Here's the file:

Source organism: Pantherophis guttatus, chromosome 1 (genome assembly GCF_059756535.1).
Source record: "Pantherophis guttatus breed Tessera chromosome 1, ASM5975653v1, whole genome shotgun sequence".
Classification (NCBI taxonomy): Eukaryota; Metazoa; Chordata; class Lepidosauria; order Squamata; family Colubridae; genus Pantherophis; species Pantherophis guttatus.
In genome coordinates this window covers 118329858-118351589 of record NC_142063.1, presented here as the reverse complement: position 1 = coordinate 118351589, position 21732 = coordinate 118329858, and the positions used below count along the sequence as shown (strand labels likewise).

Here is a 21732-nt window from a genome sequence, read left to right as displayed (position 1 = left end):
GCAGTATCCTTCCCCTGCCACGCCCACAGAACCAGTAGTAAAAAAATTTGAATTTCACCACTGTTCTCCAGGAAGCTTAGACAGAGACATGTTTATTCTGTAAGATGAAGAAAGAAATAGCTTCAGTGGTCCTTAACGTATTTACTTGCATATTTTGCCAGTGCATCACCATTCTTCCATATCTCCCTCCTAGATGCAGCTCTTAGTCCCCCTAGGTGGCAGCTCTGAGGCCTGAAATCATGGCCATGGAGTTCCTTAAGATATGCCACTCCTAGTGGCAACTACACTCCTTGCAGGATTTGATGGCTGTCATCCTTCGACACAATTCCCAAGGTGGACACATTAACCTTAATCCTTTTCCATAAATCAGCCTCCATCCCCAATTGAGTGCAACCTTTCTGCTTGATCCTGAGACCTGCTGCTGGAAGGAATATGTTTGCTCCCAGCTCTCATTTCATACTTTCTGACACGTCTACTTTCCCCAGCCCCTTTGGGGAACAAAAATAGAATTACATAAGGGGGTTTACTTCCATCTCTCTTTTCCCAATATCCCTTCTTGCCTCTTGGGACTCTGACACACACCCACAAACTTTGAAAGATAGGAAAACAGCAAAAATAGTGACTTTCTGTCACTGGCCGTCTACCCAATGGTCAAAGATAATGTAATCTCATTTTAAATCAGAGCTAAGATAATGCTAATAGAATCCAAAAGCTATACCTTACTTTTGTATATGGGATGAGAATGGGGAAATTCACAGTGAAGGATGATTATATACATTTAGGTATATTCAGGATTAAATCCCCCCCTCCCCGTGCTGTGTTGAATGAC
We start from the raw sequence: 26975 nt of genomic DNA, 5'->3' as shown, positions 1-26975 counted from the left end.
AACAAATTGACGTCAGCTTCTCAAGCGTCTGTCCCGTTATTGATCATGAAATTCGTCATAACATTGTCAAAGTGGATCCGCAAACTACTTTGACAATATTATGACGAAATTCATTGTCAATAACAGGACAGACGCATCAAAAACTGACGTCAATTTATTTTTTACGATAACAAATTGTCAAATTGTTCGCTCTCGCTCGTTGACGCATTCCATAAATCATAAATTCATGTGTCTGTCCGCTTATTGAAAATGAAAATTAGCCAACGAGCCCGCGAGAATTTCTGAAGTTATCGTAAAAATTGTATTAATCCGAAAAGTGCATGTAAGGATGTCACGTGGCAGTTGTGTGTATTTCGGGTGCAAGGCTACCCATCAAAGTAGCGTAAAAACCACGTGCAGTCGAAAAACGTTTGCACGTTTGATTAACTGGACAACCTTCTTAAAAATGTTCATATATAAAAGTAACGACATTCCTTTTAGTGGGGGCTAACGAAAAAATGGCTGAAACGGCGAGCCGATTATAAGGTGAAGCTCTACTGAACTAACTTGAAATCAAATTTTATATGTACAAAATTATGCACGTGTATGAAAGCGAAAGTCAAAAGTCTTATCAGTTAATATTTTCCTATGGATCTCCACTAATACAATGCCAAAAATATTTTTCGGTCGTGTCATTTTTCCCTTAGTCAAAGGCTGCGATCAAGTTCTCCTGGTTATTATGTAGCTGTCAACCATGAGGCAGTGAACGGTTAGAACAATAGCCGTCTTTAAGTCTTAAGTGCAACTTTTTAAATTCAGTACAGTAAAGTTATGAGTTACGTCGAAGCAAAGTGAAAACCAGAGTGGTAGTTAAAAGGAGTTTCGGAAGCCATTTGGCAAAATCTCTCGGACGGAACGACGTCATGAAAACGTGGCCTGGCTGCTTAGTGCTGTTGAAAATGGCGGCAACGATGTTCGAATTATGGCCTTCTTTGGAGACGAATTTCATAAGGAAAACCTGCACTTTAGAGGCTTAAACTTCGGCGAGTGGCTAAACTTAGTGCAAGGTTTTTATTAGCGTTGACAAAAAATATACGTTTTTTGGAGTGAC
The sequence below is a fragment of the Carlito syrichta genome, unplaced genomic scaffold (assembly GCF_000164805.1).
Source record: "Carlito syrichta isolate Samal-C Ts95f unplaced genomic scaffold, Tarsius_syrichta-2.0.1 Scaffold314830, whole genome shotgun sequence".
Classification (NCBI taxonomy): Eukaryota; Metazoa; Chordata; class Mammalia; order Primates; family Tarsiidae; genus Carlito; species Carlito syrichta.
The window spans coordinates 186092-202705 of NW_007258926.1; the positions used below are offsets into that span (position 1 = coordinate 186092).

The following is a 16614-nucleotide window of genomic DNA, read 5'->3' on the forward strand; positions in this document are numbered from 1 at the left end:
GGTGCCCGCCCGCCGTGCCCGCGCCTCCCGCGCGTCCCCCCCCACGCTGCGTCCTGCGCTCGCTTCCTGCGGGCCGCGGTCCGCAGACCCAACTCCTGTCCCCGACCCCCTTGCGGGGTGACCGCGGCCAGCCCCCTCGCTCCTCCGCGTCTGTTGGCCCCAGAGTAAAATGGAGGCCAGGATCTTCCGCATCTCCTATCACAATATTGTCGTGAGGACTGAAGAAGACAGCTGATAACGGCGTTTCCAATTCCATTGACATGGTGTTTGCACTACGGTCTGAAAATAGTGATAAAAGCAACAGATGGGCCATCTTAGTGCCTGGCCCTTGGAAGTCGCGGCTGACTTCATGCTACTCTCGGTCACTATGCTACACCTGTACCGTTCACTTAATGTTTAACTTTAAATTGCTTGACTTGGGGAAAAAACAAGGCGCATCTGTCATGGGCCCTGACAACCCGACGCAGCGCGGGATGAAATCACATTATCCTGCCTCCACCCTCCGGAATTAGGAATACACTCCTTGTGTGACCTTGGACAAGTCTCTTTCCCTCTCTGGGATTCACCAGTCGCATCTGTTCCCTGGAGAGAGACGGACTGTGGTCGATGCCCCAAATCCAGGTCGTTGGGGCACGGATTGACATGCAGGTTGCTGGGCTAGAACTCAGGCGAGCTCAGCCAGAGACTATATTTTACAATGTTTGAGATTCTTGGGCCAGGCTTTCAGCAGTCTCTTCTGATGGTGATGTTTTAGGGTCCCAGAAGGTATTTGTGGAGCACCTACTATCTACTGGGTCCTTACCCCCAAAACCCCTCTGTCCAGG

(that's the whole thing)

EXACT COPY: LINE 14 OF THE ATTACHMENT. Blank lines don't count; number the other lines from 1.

GGTGCCCGCCCGCCGTGCCCGCGCCTCCCGCGCGTCCCCCCCCACGCTGCGTCCTGCGCTCGCTTCCTGCGGGCCGCGGTCCGCAGACCCAACTCCTGTCCCCGACCCCCTTGCGGGGTGACCGCGGCCAGCCCCCTCGCTCCTCCGCGTCTGTTGGCCCCAGAGTAAAATGGAGGCCAGGATCTTCCGCATCTCCTATCACAATATTGTCGTGAGGACTGAAGAAGACAGCTGATAACGGCGTTTCCAATTCCATTGACATGGTGTTTGCACTACGGTCTGAAAATAGTGATAAAAGCAACAGATGGGCCATCTTAGTGCCTGGCCCTTGGAAGTCGCGGCTGACTTCATGCTACTCTCGGTCACTATGCTACACCTGTACCGTTCACTTAATGTTTAACTTTAAATTGCTTGACTTGGGGAAAAAACAAGGCGCATCTGTCATGGGCCCTGACAACCCGACGCAGCGCGGGATGAAATCACATTATCCTGCCTCCACCCTCCGGAATTAGGAATACACTCCTTGTGTGACCTTGGACAAGTCTCTTTCCCTCTCTGGGATTCACCAGTCGCATCTGTTCCCTGGAGAGAGACGGACTGTGGTCGATGCCCCAAATCCAGGTCGTTGGGGCACGGATTGACATGCAGGTTGCTGGGCTAGAACTCAGGCGAGCTCAGCCAGAGACTATATTTTACAATGTTTGAGATTCTTGGGCCAGGCTTTCAGCAGTCTCTTCTGATGGTGATGTTTTAGGGTCCCAGAAGGTATTTGTGGAGCACCTACTATCTACTGGGTCCTTACCCCCAAAACCCCTCTGTCCAGG